By Guest Contributor Christopher Keith Johnson
All of the things I had grown accustomed to in the US were engaged often and early in my move to South Africa. I felt right at home after experiencing housing discrimination in my apartment search. Seeing airports filled with white travelers, while bus stations overflowed with folks who looked like me. It all seemed so familiar. South Africa was a long way from being post-racial. I could deal with that. I came from that.
What was pleasantly surprising was the level of activist engagement of the South African people. The documentaries I had seen were capturing something real. From service delivery protests to pushback against Wal-Mart’s acquisition of South Africa’s largest retailer, the people were not afraid to protest—nonviolently and otherwise.
South Africans won’t let you off the hook easily. In my role directing programming between the largest American trade union and its counterparts in West African, more than a few meetings with partners ended with tough questions about U.S. foreign policy and my employer’s take on positions supported by the American government. One had to be quick on the toes to navigate queries on Palestine, Israel, and Cuba. The activist community in which I had to engage expected that I would be able to respond to issues and concerns in and outside of Africa. As the only G20 member on the continent, politics beyond its borders mattered to my South African counterparts.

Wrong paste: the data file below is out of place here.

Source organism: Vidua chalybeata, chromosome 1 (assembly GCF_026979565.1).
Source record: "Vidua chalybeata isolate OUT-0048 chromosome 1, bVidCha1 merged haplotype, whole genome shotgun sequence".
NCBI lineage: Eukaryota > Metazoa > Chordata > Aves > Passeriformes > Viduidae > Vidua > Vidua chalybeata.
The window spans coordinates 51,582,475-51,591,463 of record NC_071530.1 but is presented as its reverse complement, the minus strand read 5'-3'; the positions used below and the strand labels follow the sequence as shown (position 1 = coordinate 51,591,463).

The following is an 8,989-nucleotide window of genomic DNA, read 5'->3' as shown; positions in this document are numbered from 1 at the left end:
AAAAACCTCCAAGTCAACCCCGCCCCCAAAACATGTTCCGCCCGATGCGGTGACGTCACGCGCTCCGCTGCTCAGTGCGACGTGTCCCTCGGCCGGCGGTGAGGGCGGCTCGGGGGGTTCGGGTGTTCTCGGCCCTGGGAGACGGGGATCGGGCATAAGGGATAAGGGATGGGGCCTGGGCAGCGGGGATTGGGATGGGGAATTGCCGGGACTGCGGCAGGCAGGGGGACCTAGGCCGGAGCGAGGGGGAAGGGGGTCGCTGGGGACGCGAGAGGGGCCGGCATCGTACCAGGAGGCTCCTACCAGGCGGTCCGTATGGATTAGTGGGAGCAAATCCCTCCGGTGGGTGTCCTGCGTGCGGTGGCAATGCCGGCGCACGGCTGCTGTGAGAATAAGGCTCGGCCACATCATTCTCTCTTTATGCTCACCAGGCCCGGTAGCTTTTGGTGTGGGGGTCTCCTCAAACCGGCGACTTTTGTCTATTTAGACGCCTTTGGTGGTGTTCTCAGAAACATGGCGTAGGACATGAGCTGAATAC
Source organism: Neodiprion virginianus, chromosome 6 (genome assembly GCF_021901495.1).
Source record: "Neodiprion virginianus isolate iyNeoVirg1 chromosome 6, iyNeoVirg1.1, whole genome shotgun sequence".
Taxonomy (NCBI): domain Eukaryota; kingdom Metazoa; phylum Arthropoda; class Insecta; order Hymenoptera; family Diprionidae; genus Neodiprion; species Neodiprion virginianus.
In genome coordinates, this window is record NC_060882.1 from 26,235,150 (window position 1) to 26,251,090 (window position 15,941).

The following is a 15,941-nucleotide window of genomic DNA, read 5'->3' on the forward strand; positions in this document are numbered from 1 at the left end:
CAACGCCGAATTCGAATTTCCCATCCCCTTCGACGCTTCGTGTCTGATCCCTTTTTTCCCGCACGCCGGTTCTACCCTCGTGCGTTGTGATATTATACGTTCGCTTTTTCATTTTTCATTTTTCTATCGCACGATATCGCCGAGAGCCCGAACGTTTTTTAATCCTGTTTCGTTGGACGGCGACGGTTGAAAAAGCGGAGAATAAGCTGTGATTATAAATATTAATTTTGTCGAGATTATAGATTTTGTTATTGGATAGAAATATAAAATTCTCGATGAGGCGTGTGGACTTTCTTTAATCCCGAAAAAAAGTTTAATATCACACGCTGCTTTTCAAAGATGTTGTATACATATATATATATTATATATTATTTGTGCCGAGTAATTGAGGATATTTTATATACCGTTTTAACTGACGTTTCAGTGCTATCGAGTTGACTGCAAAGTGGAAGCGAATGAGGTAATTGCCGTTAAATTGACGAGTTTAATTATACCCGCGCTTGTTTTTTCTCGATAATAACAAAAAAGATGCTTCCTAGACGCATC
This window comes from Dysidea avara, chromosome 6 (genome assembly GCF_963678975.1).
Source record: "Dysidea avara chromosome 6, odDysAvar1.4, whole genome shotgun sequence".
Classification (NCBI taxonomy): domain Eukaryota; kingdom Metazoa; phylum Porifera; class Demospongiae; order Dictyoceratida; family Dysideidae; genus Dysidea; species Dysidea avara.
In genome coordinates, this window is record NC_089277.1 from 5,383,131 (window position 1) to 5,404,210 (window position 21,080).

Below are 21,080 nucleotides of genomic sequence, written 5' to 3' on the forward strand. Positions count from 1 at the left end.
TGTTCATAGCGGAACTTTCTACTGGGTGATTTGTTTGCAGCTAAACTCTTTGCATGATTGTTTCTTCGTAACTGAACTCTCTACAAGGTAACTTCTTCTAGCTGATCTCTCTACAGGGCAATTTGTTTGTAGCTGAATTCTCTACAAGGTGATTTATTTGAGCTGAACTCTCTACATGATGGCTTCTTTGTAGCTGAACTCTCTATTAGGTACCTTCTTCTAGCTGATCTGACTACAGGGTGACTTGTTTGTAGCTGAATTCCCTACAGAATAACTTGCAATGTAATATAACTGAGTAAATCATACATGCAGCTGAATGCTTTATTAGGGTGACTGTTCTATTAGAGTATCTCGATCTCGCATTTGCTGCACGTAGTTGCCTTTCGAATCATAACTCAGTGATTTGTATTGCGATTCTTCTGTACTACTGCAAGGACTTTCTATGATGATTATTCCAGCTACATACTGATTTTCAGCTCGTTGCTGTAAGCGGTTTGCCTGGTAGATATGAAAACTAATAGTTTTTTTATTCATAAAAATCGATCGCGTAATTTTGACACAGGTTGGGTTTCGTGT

With the above in mind, I was wholly unprepared to be faced with the popularity of Tyler Perry in South Africa.
Read the Post Resistance Is Futile: Tolerating Tyler Perry In South Africa